They include bullying and harassment, identity theft and online abuse (such as children seeing harmful and illegal content, or being exposed to grooming for sexual purposes or the production, distribution and collection of child abuse material).  

Not to be ignored also is the addictive nature of the Internet. When a child (any person below 18) discovers that there is nothing in the physical world to hold their attention or inspire them to be part of an inclusive system. And they choose to develop a preoccupation with the Internet as a means to escape a mundane and boring life.

Learning in to use laptops

What this opens up is a Pandora’s box where ideological manipulation can also take shape. It should not shock anyone that the brand of terrorism sponsored by Al-Qaida is spreading around the world at the speed of the Internet. It is not wrong to state that most of the young people in Africa are disillusioned, in need of a sense of purpose and want to belong to a community. If they don't get this from the societies they live in they will be open to the simplicity of the Al-Qaida message and the popularity of its brand in this Technicolor stage where “David” fights “Goliath” in unconventional warfare.

What we also need to realize is that the multinationals of this world have realized that Africa is no longer a ‘dark ‘continent. The potentiality of it being a market for goods and services is now old news. If you doubt this kindly read this McKinsey report .

Is Africa open to being manipulated by international brands? The answer is potentially yes. Coca-Cola has done a wonderful job in aligning itself with a vibrant advancing Africa, and this touches on our collective psyche, as most of us believe that the future is bright for our continent.

Man uses tablet in AfricaCom, Africa largest ICT conference
Whether an advert is presented to us subliminally in the movies that we pirate across the continent, or persistently during prime time news. We are part of the international set of eyes that are now recipients of marketing strategies set around the world to sell products.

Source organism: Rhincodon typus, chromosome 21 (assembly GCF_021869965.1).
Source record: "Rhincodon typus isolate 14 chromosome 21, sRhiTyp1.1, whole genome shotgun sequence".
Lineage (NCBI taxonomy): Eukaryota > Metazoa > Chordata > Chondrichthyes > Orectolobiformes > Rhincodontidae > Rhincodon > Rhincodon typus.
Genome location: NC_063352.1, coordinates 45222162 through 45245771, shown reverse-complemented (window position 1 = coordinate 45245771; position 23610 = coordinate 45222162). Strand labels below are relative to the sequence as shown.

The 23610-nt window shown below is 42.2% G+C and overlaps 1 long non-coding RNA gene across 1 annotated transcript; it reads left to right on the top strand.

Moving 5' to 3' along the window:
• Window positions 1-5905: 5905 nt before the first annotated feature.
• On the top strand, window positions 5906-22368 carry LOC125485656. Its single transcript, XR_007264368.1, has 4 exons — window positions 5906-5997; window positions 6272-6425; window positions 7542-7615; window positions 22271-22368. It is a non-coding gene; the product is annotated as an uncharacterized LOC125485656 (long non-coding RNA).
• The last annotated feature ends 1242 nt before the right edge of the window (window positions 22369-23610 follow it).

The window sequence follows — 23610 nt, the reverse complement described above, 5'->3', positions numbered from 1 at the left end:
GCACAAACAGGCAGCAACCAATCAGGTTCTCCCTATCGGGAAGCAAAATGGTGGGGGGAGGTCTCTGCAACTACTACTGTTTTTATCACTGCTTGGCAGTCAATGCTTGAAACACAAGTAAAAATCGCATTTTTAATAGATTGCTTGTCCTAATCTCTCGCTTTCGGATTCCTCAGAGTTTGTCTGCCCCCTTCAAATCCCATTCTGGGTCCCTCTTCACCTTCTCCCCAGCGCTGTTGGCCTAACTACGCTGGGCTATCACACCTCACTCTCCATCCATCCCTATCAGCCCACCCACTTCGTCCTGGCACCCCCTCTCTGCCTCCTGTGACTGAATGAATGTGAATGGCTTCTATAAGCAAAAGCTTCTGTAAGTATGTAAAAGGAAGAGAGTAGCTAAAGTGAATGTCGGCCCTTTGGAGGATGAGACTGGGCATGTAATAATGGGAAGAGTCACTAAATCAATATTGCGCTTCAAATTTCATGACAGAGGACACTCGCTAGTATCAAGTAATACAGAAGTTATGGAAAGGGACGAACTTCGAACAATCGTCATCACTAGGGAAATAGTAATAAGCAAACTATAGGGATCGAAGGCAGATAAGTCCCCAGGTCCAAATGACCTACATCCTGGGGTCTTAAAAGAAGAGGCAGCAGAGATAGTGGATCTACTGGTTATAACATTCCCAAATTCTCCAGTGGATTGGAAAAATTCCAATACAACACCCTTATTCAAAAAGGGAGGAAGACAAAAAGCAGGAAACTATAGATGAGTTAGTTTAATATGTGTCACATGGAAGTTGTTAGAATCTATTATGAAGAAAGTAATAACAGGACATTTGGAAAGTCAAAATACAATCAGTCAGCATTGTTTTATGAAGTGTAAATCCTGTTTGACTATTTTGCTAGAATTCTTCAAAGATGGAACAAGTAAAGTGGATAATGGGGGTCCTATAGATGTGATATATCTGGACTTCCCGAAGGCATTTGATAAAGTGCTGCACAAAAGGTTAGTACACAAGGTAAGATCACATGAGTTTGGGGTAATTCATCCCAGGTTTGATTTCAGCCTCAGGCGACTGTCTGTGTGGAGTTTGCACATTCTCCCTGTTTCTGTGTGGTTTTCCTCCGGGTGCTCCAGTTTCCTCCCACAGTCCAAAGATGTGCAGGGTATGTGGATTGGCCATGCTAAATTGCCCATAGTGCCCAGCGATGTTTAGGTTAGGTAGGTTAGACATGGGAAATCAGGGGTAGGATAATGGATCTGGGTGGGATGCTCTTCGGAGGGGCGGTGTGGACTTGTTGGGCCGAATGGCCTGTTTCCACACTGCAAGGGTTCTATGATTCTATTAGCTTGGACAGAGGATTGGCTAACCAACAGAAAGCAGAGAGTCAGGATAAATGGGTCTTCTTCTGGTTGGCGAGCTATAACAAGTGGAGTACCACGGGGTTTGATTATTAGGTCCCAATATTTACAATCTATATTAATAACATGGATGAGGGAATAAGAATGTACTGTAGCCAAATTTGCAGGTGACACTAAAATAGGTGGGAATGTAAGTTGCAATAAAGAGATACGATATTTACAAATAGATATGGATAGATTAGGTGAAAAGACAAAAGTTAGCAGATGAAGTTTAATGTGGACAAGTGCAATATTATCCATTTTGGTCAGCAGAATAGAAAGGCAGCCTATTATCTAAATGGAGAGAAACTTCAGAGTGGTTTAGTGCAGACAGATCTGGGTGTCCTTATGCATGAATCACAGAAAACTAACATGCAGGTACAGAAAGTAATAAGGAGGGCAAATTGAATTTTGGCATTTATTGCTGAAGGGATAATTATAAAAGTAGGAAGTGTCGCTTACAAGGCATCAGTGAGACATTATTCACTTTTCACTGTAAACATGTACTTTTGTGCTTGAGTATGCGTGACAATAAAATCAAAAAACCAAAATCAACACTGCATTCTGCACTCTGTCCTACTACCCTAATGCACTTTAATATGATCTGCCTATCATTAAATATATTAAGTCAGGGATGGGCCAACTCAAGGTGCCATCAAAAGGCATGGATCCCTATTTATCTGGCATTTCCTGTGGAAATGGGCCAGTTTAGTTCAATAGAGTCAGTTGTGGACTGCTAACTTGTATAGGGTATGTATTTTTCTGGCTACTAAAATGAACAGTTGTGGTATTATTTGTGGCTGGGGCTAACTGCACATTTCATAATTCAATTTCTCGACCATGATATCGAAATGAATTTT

The result of such manipulative advertising is an inherent desire to acquire things. You name it; from shoes to the clothes we see our favorite footballer endorsing we are invariably being primed to buy. Consumerism is on the prowl.

I believe there is need to have strong consumer protection legislation in most African countries, which is geared towards protecting our children. The legislation should be maintained and sustained devoid of corrupt practices. Outright manipulation by multinationals should be frowned upon and penalized. There is a broad range of activity happening across Africa to this end.
There is a lot that still needs to be done by public and private institutions, individuals and groups in Africa to protect our children while they are online. The African Child Online Protection is one such initiative that seeks to tackle children online security. From their website one is able to appreciate relevant guidelines that can be adopted by different stakeholders including parents, educators, industry and policy makers. My hope is that we become sensitive to the needs of these vulnerable digital citizens.